Former parsonage has inspired artists

Words by:
Sarah Winstanley
Featured in:
April 2014

When a Lincolnshire artist and gallery owner wanted to bring the garden into her country home, she painted a scene of wild foxgloves in a field.
The painting hangs in the kitchen of Karen Wallis Coleman’s home, which she shares with her husband, the artist and gallery owner Martin Spencer Coleman.

The couple own Spencer Coleman Fine Art Limited, which has premises in Exchequergate, Lincoln, and also in George Mews in the grounds of the George Hotel, in Stamford. The gallery sells international works by artists from Russia, Australia and the UK and also works by local artists. It also sells landscape paintings by Martin, who is known as ‘Spencer’, and figurative paintings and portraits by Karen. The couple also sell their prints through publishers including Artko Ltd.

Their property, Grazeley, in the village of South Elkington, near Louth, is a testament to the ten years they lived there together, combining the traditional period style of a 100-year-old building with clean, modern interiors.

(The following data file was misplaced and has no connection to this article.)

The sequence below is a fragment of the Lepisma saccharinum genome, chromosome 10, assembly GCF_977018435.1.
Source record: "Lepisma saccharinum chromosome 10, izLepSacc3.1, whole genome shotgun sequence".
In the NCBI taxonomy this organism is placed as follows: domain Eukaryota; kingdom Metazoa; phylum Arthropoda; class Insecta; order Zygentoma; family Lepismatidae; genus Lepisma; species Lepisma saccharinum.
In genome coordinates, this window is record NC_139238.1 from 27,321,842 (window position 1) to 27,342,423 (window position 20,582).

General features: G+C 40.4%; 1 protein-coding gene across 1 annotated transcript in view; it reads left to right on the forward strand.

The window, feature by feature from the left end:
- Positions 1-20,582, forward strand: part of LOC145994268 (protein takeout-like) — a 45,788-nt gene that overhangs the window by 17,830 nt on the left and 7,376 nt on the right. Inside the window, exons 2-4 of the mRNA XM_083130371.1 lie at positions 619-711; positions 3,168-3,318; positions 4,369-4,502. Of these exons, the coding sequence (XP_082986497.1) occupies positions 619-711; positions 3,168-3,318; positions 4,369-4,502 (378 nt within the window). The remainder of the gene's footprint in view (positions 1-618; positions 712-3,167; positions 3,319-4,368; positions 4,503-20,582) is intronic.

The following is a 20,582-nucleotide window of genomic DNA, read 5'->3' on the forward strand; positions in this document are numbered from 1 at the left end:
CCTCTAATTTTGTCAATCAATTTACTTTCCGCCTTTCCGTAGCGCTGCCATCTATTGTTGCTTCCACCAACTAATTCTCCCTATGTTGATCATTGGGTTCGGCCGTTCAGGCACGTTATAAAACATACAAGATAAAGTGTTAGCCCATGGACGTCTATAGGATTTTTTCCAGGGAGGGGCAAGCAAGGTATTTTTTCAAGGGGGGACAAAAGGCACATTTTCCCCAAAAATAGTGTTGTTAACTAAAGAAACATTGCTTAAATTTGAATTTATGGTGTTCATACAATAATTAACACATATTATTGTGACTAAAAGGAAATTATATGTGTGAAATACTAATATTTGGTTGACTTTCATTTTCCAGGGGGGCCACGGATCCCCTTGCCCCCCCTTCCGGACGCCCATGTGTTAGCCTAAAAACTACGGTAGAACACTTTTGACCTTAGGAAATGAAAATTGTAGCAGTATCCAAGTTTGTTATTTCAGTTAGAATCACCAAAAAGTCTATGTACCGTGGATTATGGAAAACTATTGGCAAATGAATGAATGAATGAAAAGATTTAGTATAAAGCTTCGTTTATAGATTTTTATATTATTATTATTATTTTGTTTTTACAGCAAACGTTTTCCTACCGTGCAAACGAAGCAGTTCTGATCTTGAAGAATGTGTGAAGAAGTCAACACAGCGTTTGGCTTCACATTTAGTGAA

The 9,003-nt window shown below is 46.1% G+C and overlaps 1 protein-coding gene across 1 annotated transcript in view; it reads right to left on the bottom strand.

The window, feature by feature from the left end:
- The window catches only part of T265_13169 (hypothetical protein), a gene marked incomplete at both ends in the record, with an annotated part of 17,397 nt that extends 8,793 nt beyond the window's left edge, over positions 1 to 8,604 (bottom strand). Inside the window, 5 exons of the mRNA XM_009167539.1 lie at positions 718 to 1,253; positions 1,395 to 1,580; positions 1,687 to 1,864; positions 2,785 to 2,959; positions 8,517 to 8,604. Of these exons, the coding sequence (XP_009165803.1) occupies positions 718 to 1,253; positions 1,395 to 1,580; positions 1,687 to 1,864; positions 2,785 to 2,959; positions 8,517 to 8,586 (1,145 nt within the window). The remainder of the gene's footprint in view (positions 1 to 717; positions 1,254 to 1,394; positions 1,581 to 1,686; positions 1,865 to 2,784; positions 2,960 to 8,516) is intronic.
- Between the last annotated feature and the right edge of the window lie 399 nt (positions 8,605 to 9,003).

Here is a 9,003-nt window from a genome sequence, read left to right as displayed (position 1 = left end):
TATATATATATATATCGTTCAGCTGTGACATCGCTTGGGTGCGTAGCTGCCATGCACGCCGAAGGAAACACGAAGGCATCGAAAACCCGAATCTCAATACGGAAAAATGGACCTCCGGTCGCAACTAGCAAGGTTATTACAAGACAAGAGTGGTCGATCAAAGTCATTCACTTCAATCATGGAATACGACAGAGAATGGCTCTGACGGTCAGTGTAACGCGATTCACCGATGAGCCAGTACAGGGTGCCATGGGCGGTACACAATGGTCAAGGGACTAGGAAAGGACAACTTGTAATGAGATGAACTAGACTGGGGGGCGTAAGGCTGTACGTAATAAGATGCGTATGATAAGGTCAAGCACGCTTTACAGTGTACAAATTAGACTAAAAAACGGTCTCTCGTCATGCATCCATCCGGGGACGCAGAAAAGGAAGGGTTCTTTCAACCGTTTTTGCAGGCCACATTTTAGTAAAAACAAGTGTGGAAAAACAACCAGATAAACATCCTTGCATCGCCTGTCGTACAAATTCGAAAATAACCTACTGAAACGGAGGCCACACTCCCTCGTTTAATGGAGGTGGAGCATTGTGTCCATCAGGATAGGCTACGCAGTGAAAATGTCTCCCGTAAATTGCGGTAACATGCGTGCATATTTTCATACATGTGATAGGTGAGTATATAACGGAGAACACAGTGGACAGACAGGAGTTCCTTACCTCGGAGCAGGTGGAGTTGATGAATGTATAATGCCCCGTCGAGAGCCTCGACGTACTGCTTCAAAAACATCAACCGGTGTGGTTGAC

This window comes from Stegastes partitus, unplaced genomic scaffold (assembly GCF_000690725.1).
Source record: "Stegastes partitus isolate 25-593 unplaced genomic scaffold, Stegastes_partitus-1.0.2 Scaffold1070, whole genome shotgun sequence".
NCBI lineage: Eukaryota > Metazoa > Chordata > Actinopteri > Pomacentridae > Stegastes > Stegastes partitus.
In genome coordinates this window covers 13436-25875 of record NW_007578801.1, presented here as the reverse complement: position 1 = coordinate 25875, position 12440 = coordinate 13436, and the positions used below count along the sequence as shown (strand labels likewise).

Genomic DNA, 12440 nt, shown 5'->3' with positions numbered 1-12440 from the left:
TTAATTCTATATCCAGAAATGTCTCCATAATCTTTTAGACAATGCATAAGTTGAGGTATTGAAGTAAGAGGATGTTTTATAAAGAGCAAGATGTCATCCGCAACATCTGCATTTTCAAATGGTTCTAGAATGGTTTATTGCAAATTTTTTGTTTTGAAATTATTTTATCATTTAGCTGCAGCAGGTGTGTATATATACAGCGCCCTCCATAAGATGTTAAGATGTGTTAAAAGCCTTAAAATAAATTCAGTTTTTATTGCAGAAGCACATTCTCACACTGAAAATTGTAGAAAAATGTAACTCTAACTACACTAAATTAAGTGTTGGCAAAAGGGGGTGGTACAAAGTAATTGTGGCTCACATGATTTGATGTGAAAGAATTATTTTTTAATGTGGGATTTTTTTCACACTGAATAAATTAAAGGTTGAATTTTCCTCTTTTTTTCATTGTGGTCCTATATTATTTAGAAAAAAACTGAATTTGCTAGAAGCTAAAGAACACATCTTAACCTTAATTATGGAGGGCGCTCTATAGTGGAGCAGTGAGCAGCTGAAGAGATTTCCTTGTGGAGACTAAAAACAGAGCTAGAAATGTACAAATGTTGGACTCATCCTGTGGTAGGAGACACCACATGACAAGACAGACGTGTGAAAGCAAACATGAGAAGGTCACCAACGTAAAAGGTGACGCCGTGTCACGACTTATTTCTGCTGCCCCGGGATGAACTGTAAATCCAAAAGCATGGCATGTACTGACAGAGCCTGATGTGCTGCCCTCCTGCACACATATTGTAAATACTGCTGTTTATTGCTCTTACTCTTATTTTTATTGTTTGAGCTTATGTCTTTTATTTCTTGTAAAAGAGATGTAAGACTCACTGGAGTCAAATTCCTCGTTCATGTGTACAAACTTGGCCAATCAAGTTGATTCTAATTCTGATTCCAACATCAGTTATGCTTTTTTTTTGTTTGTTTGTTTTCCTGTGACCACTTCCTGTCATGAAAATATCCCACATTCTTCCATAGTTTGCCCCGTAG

Spencer has owned the property for thirty years, ever since he moved to Lincolnshire from London, attracted by cheaper house prices in the county. After a short time living in Caistor, he found Grazeley, a former parsonage built in 1913 and set in a picturesque Wolds village – parts of which date back to medieval times – in an Area of Outstanding Natural Beauty.

The property had been built for the vicar of the local church and his wife and was later bought by a surgeon, and then by Spencer. He built a chapel-style building with a mezzanine art studio reached by a spiral staircase, and a games room below.

Then in 2004, Karen took her paintings into Spencer’s Lincoln gallery and with a shared interest in art, the couple soon fell in love. When Karen moved into Grazeley, they embarked on a refurbishment programme to modernise the house.